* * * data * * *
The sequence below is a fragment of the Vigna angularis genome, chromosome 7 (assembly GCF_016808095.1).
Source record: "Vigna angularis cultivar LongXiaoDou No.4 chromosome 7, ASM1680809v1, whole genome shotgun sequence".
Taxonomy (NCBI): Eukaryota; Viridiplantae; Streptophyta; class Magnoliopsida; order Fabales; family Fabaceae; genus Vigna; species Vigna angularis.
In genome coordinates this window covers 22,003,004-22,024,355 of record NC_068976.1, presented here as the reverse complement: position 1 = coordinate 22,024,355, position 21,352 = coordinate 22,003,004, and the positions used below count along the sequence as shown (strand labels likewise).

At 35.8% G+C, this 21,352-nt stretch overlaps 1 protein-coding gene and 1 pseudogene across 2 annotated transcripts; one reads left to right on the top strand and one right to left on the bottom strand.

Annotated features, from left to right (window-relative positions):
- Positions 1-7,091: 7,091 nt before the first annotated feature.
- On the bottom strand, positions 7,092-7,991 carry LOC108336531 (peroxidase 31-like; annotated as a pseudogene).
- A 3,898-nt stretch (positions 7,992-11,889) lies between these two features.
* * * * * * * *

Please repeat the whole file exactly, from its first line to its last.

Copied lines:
The sequence below is a fragment of the Vigna angularis genome, chromosome 7 (assembly GCF_016808095.1).
Source record: "Vigna angularis cultivar LongXiaoDou No.4 chromosome 7, ASM1680809v1, whole genome shotgun sequence".
Taxonomy (NCBI): Eukaryota; Viridiplantae; Streptophyta; class Magnoliopsida; order Fabales; family Fabaceae; genus Vigna; species Vigna angularis.
In genome coordinates this window covers 22,003,004-22,024,355 of record NC_068976.1, presented here as the reverse complement: position 1 = coordinate 22,024,355, position 21,352 = coordinate 22,003,004, and the positions used below count along the sequence as shown (strand labels likewise).

At 35.8% G+C, this 21,352-nt stretch overlaps 1 protein-coding gene and 1 pseudogene across 2 annotated transcripts; one reads left to right on the top strand and one right to left on the bottom strand.

Annotated features, from left to right (window-relative positions):
- Positions 1-7,091: 7,091 nt before the first annotated feature.
- On the bottom strand, positions 7,092-7,991 carry LOC108336531 (peroxidase 31-like; annotated as a pseudogene).
- A 3,898-nt stretch (positions 7,992-11,889) lies between these two features.